Which target groups are the future of the sports industry? Professor Gerhard Huber thinks much of the industry is barking up the wrong tree when it comes to this question. In his opinion, Adidas and Puma are doing better.
ISPO.com spoke with him about the role of exercise for health, the status quo of sports in society, and the consequences of this for sporting goods manufacturers.
ISPO.com: Mr. Huber, how much exercise does the human body actually need?
Prof. Gerhard Huber: The unanimous opinion of all major expert associations worldwide is that everyone should exercise 30 minutes a day.
This can be cycling to work, gardening or climbing stairs. At the end of the day, it doesn't really matter how you do it. However, you should at least get to the 30 minutes and do it at least five times a week.
It sounds like I don't need to exercise at all?
Even if the sporting goods industry doesn't like to hear it, but that has nothing to do with sports at all. As a rule, it's everyday exercise. In many people's minds, the old sports model is still in place. But the human body is not designed to do sports once a week or to go to the gym twice a week; it is designed for daily exercise.
"Industry addresses shrinking sector".
How many people achieve this level of exercise of 30 minutes a day?
Just 15 percent of the German population manages to exercise 30 minutes a day. They usually don't achieve this through everyday exercise, but because they specifically go to the gym, for example.
The other 85 percent, however, who don't get 30 minutes of exercise a day, can only achieve their physical activity goal with everyday exercise. I'm not a marketing expert, but the sporting goods industry has a gigantic opportunity to attract this 85 percent as a target group in terms of marketing and to bring movement into their everyday lives.
Why isn' t the sportinggoods industry reaching this 85 percent?
The sporting goods industry's approach is not everyday life. Whereby I'm not just criticizing the fact that it's about sports. You could say, yes, sports is a good access. It's a physical activity that gives pleasure.
It strikes me that the sporting goods industry is addressing the completely wrong target group with completely the wrong messages. Namely, the ever-shrinking sector of people who are sporty and who already have motives for giving. But I have to try to reach those who are not yet convinced.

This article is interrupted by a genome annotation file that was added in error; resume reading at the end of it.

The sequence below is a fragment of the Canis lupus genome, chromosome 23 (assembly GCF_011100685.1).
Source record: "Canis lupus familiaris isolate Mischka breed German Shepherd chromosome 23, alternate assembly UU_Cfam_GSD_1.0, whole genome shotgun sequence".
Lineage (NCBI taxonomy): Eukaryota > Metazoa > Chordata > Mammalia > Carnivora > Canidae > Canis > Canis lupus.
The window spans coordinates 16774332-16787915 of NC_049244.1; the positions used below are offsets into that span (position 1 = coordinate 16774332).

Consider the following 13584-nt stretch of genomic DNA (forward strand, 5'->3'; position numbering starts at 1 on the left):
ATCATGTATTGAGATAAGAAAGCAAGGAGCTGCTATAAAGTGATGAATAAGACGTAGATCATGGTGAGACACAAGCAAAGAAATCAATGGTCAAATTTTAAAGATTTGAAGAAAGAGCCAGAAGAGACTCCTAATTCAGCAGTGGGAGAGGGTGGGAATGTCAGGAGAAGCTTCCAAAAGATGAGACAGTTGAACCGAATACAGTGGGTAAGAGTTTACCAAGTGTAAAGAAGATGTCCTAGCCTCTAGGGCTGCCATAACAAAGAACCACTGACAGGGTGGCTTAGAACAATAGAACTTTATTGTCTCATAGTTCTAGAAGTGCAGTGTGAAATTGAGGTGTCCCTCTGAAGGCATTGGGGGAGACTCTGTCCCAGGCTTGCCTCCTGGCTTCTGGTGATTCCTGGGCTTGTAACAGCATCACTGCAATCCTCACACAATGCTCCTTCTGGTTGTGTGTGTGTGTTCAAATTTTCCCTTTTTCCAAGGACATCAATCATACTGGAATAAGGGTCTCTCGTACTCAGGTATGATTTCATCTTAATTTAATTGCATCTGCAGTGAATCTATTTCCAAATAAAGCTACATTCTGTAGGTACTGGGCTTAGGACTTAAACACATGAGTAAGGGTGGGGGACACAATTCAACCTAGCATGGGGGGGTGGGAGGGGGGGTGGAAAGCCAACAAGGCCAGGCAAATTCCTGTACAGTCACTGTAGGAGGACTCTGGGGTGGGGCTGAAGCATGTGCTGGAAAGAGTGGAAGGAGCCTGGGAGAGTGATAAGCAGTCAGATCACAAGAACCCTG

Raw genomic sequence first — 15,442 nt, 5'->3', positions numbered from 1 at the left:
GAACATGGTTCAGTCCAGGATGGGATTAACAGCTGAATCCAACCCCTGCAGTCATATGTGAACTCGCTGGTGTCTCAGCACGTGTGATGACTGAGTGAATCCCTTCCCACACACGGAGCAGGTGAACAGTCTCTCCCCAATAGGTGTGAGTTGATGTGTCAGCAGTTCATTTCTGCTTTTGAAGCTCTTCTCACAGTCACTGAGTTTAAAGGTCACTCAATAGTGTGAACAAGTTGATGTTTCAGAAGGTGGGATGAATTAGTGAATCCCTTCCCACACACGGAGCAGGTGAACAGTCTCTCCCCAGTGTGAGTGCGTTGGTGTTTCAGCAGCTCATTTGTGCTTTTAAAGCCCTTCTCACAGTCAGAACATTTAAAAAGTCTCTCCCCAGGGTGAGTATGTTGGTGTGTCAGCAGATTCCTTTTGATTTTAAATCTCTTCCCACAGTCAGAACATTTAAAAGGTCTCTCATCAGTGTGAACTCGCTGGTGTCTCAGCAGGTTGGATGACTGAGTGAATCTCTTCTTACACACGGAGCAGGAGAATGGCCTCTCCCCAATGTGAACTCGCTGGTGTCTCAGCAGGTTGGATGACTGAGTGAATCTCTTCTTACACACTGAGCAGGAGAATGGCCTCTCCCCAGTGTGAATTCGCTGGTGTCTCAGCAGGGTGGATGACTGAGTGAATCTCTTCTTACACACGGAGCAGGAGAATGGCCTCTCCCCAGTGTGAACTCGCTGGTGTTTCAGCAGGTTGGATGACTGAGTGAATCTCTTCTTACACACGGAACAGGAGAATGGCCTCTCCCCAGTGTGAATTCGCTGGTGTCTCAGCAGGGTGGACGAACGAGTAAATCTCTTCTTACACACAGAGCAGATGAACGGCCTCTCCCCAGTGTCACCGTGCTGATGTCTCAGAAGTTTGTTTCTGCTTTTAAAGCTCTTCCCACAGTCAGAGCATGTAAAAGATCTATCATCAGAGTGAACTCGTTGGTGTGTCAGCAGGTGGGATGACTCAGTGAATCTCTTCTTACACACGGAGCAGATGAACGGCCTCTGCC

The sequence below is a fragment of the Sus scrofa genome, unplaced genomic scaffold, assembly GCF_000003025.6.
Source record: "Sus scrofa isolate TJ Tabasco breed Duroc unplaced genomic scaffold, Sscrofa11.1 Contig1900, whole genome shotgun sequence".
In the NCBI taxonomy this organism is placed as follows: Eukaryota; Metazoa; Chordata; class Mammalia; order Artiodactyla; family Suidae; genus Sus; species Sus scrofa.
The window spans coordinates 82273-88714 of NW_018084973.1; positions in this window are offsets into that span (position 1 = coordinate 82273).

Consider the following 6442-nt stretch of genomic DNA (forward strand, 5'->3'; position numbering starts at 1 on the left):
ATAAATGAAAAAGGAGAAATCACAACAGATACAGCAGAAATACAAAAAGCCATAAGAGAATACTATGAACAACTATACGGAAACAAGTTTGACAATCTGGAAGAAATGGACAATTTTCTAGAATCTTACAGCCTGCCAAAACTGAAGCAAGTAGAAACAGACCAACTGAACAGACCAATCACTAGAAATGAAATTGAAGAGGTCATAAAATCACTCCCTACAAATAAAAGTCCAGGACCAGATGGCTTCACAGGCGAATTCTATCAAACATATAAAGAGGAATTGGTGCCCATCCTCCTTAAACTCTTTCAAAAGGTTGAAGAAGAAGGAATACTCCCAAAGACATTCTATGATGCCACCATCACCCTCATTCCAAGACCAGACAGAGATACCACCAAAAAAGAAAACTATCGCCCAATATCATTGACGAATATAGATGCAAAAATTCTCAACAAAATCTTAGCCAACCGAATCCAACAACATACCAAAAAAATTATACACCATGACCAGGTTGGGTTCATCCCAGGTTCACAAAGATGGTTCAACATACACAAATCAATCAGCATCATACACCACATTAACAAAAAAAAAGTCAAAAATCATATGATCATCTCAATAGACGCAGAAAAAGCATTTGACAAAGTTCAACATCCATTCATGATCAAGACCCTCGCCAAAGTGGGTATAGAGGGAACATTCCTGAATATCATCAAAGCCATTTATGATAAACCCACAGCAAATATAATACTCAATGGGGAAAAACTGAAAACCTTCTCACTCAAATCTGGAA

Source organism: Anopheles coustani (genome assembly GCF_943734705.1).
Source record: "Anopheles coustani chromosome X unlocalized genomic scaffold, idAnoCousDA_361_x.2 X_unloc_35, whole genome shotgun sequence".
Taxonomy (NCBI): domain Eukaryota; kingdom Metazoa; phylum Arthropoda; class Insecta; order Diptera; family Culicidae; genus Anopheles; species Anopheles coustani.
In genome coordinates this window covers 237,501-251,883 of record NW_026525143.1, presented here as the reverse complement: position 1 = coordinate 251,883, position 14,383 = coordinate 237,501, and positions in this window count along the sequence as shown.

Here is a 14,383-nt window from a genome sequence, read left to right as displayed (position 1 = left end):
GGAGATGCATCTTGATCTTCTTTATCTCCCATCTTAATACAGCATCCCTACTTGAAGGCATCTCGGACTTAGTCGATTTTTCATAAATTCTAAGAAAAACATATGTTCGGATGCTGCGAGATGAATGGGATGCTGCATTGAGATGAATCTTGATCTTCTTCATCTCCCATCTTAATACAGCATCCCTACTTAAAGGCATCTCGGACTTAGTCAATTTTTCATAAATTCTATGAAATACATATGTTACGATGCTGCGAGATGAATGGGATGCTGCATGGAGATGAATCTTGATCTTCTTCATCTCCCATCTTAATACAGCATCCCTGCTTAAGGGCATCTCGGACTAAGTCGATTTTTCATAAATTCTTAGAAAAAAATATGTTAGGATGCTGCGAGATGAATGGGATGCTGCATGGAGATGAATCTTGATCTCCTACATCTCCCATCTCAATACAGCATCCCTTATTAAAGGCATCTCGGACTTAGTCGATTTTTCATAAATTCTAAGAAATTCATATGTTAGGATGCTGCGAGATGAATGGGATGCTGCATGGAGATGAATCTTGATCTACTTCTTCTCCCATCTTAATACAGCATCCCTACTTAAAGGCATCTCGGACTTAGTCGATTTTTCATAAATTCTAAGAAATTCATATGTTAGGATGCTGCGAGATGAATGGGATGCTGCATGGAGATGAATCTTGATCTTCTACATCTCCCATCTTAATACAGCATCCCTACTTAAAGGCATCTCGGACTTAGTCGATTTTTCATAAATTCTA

Commuting to work instead of a marathon
What kind of wrong messages would that be?
The sportswear is garish, colorful and cut in such a way that it does not exceed BMI 30. The overweight 45-year-old with high blood pressure, for whom it would be urgent to exercise, turns to sports and sees only young athletic people who are completely the opposite of himself.
Such portrayals lead to so-called cognitive dissonance. He naturally feels out of place there and turns away from sports.
How does the sporting goods industry avoid cognitive dissonance?
It needs to create lower user barriers and say, "It's not much you have to do there, but you have to do it." The wearables industry with Polar, Garmin and tomtom, on the other hand, present their products as if everyone is training for a marathon.
It just wants people to measure whether they can do the 30 minutes of exercise a day. And it needs to make products that motivate people to get up and move. What's wrong with someone wearing walking shoes to work and then you say to them, "It's great when you walk to work! You're doing something for your health!"
Customer input as a way out of the crisis
What the sporting goods industry still has to learn, what other industries have already understood better: Co-creation. That means creating our product together with the customer.
For example, we could develop a shoe that is good for going to work in the morning, but also incorporates functional aspects. But the sporting goods industry is hardly interested in people's needs and doesn't tailor its products to meet them.
What would be the first step?
The first step would be to recognize what the 82 million people in Germany are like as a whole. And they are not like what the sporting goods industry is focusing on. One sector, for example, is rehabilitation.
How big is this sector?
There are over 1.2 million rehab procedures every year. These are people who often don't have sports shoes and clothes - no one cares about them. Why not go into a clinic and ask "What would they like? Put on the gray spa suits or would they like to work with us to develop something?" No one has discovered these people yet in terms of marketing.
Appeal to the sporting goods industry
Why has the sporting goods industry not yet done anything in this direction?
Because enough sales are being made. There are still enough people who buy new clothes every year and generate sales. The record numbers at this year's ISPO MUNICH show that.
But we see a good example with Adidas. Adidas and Puma have achieved a lot in that it's chic to wear their stuff in everyday life - a promising direction.
What would be your appeal to the sporting goods industry?
Take care of the 85 percent who don't move enough! Try to get them involved and realize that not necessarily pulling people out of everyday life and into sports, but bringing sports into everyday life can be a huge deal!
We see from countless studies that people need to move more. And we'd be happy if the sporting goods industry helped us do that.
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